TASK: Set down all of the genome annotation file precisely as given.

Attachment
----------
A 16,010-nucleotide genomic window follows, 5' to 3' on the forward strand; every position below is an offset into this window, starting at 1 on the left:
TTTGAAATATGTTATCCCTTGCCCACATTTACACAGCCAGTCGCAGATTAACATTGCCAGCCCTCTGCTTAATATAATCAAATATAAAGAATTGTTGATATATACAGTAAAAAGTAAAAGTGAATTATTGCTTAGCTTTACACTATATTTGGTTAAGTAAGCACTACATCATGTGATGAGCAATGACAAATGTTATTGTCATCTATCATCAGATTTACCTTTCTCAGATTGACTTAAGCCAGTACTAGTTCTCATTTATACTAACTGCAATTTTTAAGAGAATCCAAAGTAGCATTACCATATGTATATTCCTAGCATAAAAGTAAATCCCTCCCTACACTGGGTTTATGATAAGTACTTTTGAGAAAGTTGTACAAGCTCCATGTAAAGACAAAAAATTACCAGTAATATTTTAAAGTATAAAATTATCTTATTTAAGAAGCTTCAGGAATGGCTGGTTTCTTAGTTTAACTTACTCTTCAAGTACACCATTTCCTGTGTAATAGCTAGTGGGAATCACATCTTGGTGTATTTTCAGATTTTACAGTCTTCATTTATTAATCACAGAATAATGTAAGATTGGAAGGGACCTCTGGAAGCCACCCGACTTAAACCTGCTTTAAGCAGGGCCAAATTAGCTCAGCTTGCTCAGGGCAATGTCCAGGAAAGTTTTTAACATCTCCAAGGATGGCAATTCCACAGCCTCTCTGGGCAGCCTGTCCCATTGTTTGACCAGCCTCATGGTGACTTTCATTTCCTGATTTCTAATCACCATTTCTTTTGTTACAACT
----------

A 16,010-nucleotide genomic window follows, 5' to 3' on the forward strand; every position below is an offset into this window, starting at 1 on the left:
TTTGAAATATGTTATCCCTTGCCCACATTTACACAGCCAGTCGCAGATTAACATTGCCAGCCCTCTGCTTAATATAATCAAATATAAAGAATTGTTGATATATACAGTAAAAAGTAAAAGTGAATTATTGCTTAGCTTTACACTATATTTGGTTAAGTAAGCACTACATCATGTGATGAGCAATGACAAATGTTATTGTCATCTATCATCAGATTTACCTTTCTCAGATTGACTTAAGCCAGTACTAGTTCTCATTTATACTAACTGCAATTTTTAAGAGAATCCAAAGTAGCATTACCATATGTATATTCCTAGCATAAAAGTAAATCCCTCCCTACACTGGGTTTATGATAAGTACTTTTGAGAAAGTTGTACAAGCTCCATGTAAAGACAAAAAATTACCAGTAATATTTTAAAGTATAAAATTATCTTATTTAAGAAGCTTCAGGAATGGCTGGTTTCTTAGTTTAACTTACTCTTCAAGTACACCATTTCCTGTGTAATAGCTAGTGGGAATCACATCTTGGTGTATTTTCAGATTTTACAGTCTTCATTTATTAATCACAGAATAATGTAAGATTGGAAGGGACCTCTGGAAGCCACCCGACTTAAACCTGCTTTAAGCAGGGCCAAATTAGCTCAGCTTGCTCAGGGCAATGTCCAGGAAAGTTTTTAACATCTCCAAGGATGGCAATTCCACAGCCTCTCTGGGCAGCCTGTCCCATTGTTTGACCAGCCTCATGGTGACTTTCATTTCCTGATTTCTAATCACCATTTCTTTTGTTACAACT